Motivation is what Alabama head coach Nick Saban thrives on. It’s how he’s built his modern day dynasty in Tuscaloosa, a dynasty that is winners of three of the last four national championships. Think about that for a minute.
The Tide are looking to reload and make yet another return to the title, led by a veteran offense and one of the most talented rosters – player-for-player – in the country. Perhaps it’s the most talented?
But Alabama pulling off a trifecta – three-peat – is not a matter of talent or playmakers; it’s not a matter of having the right coaching staff, and it’s not a matter of strength of schedule. The Tide clearly have all the physical components of another crown.
Rather, Saban’s main obstacle looms between the ears of a team that knows it’s a dynasty, a team and program that has been lauded for the last four months.
How is he going to motivate a team that has won two straight national championships? Can Saban find what makes his team tick in 2013?
Coming off the Tide’s 2009 championship team, a more talented and veteran-filled roster returned in 2010 looking for back-to-back crowns. But despite all the talent and an NFL-filled roster, Alabama failed to make a championship run. Why? Because the Tide boasted individual players and never could accomplish the ‘team’ aspect of winning. The lack of leadership sunk the ship, ultimately leading to a three-loss season.
Alabama faced similar circumstances coming off 2011’s national championship run, but Barrett Jones and Nico Johnson, among others, held the team together with veteran leadership and helped motivate a younger roster and encourage six new starters on defense to elevate their play, ultimately leading to another championship.
Saban also used the 2009-2010 seasons as a warning and motivating factor for the 2012 team. The warning was heeded, and the result was back-to-back titles, prompting a dominant 42-14 beat down over lame-duck Notre Dame.
But Saban has never faced back-to-back championship teams looking for a three-peat, and motivation will be a primary obstacle. Incoming recruits, freshmen and sophomores woke up on third base, not knowing how they got there. That’s what it’s like. Young players who have never played meaningful minutes for the Tide are wearing two championship rings.
Thankfully Alabama has a veteran quarterback who has leadership skills arguably north of anyone in college football. AJ McCarron isn’t the most talented quarterback in the country – he’ll gladly tell you he’s not, but when the game is on the line on the country’s biggest stage, McCarron wants the ball. And Alabama trusts him with the ball. McCarron will go down as Alabama’s best quarterback ever.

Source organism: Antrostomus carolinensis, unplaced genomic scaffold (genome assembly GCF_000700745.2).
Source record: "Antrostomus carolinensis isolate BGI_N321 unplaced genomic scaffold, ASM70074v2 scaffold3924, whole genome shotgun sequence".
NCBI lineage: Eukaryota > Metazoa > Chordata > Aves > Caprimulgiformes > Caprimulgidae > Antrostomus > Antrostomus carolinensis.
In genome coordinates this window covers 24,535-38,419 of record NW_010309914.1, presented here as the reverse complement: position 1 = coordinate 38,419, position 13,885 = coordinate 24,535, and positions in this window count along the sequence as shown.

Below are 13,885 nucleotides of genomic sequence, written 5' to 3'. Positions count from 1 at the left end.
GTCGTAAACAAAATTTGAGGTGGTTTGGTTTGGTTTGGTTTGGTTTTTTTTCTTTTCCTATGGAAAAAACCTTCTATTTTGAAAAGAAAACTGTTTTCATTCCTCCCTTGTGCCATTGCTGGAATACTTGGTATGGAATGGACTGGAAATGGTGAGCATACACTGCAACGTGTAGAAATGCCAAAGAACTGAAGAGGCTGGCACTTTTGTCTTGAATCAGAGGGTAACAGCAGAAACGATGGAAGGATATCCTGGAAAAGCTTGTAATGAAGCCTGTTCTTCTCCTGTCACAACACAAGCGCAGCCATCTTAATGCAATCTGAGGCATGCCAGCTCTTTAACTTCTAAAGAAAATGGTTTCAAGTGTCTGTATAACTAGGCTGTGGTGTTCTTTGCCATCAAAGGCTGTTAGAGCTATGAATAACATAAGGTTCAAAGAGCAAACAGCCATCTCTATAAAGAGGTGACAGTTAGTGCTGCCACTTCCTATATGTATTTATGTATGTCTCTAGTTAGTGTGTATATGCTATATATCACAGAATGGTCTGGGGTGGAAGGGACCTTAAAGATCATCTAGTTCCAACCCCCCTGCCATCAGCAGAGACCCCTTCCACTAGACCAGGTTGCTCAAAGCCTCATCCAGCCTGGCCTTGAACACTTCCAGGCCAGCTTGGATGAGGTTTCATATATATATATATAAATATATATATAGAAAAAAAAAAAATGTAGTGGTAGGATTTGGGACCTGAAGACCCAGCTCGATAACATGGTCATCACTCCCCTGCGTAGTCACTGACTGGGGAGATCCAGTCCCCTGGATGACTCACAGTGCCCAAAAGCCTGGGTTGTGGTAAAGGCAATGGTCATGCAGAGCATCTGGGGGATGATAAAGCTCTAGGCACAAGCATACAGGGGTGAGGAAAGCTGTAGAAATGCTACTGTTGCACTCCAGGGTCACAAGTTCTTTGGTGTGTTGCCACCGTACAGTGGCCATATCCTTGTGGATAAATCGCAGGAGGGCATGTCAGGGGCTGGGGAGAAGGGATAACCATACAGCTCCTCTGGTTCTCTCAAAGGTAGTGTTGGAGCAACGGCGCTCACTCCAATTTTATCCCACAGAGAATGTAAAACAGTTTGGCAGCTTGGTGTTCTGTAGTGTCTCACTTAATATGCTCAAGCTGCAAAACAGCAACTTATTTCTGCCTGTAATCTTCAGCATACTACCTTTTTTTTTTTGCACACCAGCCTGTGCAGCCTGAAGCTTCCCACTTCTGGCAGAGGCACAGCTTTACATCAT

Would Saban joke around with any other current player like McCarron? I don’t think so. This video is a unique look into the human side of Saban that most don’t get to see, and the comfort level he has with his star quarterback.
The Tide have a first-round talent at linebacker in CJ Mosley, who is returning for his senior season. Mosley will help oversee a defense that lost five starters, including top-five talent Dee Milliner and three defensive linemen. Mosley assumes the leadership role on defense. He’ll be key, like Johnson was in 2012, in helping drive younger players to heighten their level of play.
Exiting spring, Saban says the Tide ‘aren’t where they need to be yet’. That’s not surprising for a coach like Saban to tell you his program hasn’t accomplished everything he’d like, even after championships and becoming one of the country’s biggest NFL factories, via AL.
“I wasn’t happy with any of those teams at this point,” Saban said. “If I was happy with them, we wouldn’t have summer conditioning, we would not have fall camp, we wouldn’t have 30 practices to get ready for our first game against Virginia Tech. We’d just pack it in and say, ‘All right, let’s go to Atlanta and play the game.’ We’re not there yet.
“I’m not disappointed in where we are right now. I don’t want anybody to think that. But I’m not satisfied with where we are either. We have a high standard of what we want to do.”
That high standard has set multiple goals, with roads ultimately leading to three championships in a row, and for Saban, it’s ‘simple’ really.
“It’s going to come down to our ability to make progress in that area, to become a disciplined team that has the mental and physical toughness to dominate the competition every play in the game for 60 minutes in the game,” he said. “It’s very simple.”
Mental and physical toughness and the response, want-to and desire to get better with spring in the rearview all boils down to one word: motivation.
The Crimson Tide enter uncharted waters in 2013, but then again, a modern day dynasty with so much parity in college football is already sailing in foreign waters.
Photo Credit: John David Mercer-USA TODAY Sports